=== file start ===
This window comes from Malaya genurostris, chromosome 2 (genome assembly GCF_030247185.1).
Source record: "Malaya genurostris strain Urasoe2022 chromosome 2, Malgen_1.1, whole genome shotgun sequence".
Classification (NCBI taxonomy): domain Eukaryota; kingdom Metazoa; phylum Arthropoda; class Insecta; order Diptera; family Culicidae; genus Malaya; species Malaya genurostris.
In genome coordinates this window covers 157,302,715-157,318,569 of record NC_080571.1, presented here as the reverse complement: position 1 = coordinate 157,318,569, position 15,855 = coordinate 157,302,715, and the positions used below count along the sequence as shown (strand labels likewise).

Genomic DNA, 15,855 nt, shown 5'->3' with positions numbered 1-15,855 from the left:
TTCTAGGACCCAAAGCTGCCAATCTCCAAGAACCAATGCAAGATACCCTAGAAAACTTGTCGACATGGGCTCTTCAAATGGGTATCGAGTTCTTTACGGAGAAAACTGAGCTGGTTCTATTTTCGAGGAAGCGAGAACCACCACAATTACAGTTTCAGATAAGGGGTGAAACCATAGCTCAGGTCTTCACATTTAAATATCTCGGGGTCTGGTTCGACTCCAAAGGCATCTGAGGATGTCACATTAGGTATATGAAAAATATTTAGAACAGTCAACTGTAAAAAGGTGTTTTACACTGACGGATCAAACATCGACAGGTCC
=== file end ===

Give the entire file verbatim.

This window comes from Malaya genurostris, chromosome 2 (genome assembly GCF_030247185.1).
Source record: "Malaya genurostris strain Urasoe2022 chromosome 2, Malgen_1.1, whole genome shotgun sequence".
Classification (NCBI taxonomy): domain Eukaryota; kingdom Metazoa; phylum Arthropoda; class Insecta; order Diptera; family Culicidae; genus Malaya; species Malaya genurostris.
In genome coordinates this window covers 157,302,715-157,318,569 of record NC_080571.1, presented here as the reverse complement: position 1 = coordinate 157,318,569, position 15,855 = coordinate 157,302,715, and the positions used below count along the sequence as shown (strand labels likewise).

Genomic DNA, 15,855 nt, shown 5'->3' with positions numbered 1-15,855 from the left:
TTCTAGGACCCAAAGCTGCCAATCTCCAAGAACCAATGCAAGATACCCTAGAAAACTTGTCGACATGGGCTCTTCAAATGGGTATCGAGTTCTTTACGGAGAAAACTGAGCTGGTTCTATTTTCGAGGAAGCGAGAACCACCACAATTACAGTTTCAGATAAGGGGTGAAACCATAGCTCAGGTCTTCACATTTAAATATCTCGGGGTCTGGTTCGACTCCAAAGGCATCTGAGGATGTCACATTAGGTATATGAAAAATATTTAGAACAGTCAACTGTAAAAAGGTGTTTTACACTGACGGATCAAACATCGACAGGTCC